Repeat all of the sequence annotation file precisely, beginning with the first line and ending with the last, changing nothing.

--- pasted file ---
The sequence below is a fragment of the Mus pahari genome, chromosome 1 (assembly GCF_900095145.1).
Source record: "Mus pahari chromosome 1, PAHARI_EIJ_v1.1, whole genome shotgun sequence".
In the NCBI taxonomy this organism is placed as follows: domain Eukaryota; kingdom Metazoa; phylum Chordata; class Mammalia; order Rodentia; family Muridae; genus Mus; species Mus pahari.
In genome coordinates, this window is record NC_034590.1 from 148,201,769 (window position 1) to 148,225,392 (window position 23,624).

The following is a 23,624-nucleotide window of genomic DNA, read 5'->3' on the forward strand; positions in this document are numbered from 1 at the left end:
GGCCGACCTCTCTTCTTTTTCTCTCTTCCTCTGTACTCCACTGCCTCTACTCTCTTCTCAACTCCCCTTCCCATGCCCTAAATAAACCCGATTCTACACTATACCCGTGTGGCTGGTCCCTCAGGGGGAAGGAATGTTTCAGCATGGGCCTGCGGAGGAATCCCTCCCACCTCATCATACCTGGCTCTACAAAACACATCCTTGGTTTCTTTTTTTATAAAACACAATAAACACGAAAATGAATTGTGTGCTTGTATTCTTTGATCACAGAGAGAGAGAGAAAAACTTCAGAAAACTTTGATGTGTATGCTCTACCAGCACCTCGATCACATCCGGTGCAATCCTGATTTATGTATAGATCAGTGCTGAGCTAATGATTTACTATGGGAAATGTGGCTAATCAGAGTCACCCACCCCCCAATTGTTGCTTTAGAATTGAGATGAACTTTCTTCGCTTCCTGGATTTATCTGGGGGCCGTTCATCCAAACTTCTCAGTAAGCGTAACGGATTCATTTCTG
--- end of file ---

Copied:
The sequence below is a fragment of the Mus pahari genome, chromosome 1 (assembly GCF_900095145.1).
Source record: "Mus pahari chromosome 1, PAHARI_EIJ_v1.1, whole genome shotgun sequence".
In the NCBI taxonomy this organism is placed as follows: domain Eukaryota; kingdom Metazoa; phylum Chordata; class Mammalia; order Rodentia; family Muridae; genus Mus; species Mus pahari.
In genome coordinates, this window is record NC_034590.1 from 148,201,769 (window position 1) to 148,225,392 (window position 23,624).

The following is a 23,624-nucleotide window of genomic DNA, read 5'->3' on the forward strand; positions in this document are numbered from 1 at the left end:
GGCCGACCTCTCTTCTTTTTCTCTCTTCCTCTGTACTCCACTGCCTCTACTCTCTTCTCAACTCCCCTTCCCATGCCCTAAATAAACCCGATTCTACACTATACCCGTGTGGCTGGTCCCTCAGGGGGAAGGAATGTTTCAGCATGGGCCTGCGGAGGAATCCCTCCCACCTCATCATACCTGGCTCTACAAAACACATCCTTGGTTTCTTTTTTTATAAAACACAATAAACACGAAAATGAATTGTGTGCTTGTATTCTTTGATCACAGAGAGAGAGAGAAAAACTTCAGAAAACTTTGATGTGTATGCTCTACCAGCACCTCGATCACATCCGGTGCAATCCTGATTTATGTATAGATCAGTGCTGAGCTAATGATTTACTATGGGAAATGTGGCTAATCAGAGTCACCCACCCCCCAATTGTTGCTTTAGAATTGAGATGAACTTTCTTCGCTTCCTGGATTTATCTGGGGGCCGTTCATCCAAACTTCTCAGTAAGCGTAACGGATTCATTTCTG